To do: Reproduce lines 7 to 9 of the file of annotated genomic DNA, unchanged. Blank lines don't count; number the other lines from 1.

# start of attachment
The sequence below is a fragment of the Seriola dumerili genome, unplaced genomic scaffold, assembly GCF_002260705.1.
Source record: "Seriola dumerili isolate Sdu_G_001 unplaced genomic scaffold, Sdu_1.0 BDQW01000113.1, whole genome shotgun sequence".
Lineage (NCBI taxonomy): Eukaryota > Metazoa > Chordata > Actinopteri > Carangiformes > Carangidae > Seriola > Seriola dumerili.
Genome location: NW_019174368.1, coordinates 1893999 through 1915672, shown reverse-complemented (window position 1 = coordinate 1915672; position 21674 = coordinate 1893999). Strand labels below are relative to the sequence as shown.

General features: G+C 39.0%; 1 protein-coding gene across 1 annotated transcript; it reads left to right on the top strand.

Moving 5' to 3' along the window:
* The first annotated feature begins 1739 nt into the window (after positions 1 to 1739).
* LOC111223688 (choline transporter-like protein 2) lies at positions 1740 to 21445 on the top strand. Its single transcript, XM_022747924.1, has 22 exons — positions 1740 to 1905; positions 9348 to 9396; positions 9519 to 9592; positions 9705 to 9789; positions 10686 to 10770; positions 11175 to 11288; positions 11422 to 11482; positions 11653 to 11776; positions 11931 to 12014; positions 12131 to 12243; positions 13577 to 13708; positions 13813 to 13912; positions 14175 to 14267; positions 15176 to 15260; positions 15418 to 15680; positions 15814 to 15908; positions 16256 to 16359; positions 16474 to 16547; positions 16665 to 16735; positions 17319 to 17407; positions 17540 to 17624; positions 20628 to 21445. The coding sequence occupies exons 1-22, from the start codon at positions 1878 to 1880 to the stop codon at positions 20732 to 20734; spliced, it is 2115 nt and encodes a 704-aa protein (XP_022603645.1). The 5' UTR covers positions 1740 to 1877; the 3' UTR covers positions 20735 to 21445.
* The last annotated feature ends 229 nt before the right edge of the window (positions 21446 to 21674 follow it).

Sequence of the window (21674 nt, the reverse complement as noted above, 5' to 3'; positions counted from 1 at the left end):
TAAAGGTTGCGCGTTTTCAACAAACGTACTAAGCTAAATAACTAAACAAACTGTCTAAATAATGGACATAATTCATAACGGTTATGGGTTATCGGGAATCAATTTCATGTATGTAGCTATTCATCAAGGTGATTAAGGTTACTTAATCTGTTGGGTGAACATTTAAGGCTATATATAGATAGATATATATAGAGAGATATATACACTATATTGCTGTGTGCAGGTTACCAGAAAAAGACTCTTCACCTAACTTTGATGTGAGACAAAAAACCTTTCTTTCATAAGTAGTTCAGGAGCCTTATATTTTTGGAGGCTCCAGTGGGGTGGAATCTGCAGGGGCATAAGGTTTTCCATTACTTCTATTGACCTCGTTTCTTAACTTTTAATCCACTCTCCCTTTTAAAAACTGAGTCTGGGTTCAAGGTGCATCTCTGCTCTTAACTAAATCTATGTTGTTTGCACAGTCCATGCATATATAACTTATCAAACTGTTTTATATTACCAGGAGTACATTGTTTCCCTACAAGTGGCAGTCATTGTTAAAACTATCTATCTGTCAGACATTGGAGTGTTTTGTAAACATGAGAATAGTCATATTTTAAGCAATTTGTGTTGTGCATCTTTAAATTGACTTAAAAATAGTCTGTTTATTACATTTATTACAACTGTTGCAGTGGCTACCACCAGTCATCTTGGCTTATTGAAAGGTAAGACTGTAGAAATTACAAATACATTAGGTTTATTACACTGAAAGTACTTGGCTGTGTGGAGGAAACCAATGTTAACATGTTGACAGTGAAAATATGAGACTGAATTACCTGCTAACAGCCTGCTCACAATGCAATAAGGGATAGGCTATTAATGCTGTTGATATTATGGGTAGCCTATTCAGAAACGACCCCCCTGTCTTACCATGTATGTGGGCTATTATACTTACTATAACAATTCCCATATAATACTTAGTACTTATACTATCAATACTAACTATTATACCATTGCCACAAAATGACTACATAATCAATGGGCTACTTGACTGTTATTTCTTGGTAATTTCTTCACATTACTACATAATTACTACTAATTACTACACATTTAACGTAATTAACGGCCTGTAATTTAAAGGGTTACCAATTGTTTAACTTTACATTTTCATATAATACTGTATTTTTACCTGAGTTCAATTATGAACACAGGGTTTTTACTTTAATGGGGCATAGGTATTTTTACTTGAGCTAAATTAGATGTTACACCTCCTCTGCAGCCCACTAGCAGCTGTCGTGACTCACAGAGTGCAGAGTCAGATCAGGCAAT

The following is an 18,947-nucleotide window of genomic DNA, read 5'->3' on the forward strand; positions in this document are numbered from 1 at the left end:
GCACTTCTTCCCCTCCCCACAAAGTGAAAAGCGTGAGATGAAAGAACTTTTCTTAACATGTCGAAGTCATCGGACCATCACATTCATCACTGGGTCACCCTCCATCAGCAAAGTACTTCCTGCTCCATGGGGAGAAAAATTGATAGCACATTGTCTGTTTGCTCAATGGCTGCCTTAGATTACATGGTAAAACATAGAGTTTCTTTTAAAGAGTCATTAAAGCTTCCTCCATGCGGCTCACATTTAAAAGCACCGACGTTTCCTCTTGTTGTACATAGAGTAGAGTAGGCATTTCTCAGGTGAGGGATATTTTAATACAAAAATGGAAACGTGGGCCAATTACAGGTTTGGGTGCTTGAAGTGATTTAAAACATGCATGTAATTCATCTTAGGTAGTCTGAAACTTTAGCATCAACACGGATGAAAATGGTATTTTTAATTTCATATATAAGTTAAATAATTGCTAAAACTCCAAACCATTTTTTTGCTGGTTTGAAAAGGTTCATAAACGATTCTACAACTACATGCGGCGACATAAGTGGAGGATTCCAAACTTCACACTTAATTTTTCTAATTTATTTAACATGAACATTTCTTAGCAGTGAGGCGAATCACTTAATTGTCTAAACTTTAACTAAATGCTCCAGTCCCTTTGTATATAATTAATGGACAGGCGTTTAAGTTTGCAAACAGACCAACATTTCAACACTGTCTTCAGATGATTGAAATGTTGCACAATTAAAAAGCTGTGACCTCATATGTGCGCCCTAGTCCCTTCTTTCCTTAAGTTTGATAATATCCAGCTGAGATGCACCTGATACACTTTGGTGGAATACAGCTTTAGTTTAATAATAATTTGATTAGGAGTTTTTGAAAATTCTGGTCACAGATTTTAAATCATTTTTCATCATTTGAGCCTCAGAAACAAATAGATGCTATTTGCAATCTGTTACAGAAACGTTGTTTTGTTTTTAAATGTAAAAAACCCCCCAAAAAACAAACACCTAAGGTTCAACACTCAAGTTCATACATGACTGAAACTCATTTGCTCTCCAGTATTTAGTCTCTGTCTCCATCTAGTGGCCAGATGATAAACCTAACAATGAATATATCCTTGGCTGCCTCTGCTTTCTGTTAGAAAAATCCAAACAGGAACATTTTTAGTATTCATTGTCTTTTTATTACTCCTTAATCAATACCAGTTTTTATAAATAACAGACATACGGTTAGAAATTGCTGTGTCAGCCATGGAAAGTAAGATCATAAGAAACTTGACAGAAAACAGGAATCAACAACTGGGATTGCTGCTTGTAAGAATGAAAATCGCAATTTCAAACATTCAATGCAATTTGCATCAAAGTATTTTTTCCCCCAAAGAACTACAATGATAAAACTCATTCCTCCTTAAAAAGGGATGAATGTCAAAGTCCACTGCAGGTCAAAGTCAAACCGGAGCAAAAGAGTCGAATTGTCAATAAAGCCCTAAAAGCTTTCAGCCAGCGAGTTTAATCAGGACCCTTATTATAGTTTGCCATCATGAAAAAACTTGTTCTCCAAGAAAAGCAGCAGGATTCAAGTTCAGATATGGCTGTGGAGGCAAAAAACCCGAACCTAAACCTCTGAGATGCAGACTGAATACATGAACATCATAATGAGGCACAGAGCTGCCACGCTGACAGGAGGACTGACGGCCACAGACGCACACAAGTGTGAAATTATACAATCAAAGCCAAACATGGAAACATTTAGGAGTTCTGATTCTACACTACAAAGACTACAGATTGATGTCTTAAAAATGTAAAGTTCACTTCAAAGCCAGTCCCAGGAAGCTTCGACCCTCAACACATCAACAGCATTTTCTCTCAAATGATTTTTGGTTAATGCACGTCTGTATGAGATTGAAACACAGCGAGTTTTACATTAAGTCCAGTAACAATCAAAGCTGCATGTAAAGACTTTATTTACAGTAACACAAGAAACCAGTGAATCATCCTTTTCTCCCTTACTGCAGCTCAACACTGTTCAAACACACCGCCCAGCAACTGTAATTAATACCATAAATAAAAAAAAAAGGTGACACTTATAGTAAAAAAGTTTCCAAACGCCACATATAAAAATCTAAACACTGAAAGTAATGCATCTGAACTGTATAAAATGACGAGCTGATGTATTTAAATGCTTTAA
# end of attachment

* The first annotated feature begins 1739 nt into the window (after positions 1 to 1739).
* LOC111223688 (choline transporter-like protein 2) lies at positions 1740 to 21445 on the top strand. Its single transcript, XM_022747924.1, has 22 exons — positions 1740 to 1905; positions 9348 to 9396; positions 9519 to 9592; positions 9705 to 9789; positions 10686 to 10770; positions 11175 to 11288; positions 11422 to 11482; positions 11653 to 11776; positions 11931 to 12014; positions 12131 to 12243; positions 13577 to 13708; positions 13813 to 13912; positions 14175 to 14267; positions 15176 to 15260; positions 15418 to 15680; positions 15814 to 15908; positions 16256 to 16359; positions 16474 to 16547; positions 16665 to 16735; positions 17319 to 17407; positions 17540 to 17624; positions 20628 to 21445. The coding sequence occupies exons 1-22, from the start codon at positions 1878 to 1880 to the stop codon at positions 20732 to 20734; spliced, it is 2115 nt and encodes a 704-aa protein (XP_022603645.1). The 5' UTR covers positions 1740 to 1877; the 3' UTR covers positions 20735 to 21445.
* The last annotated feature ends 229 nt before the right edge of the window (positions 21446 to 21674 follow it).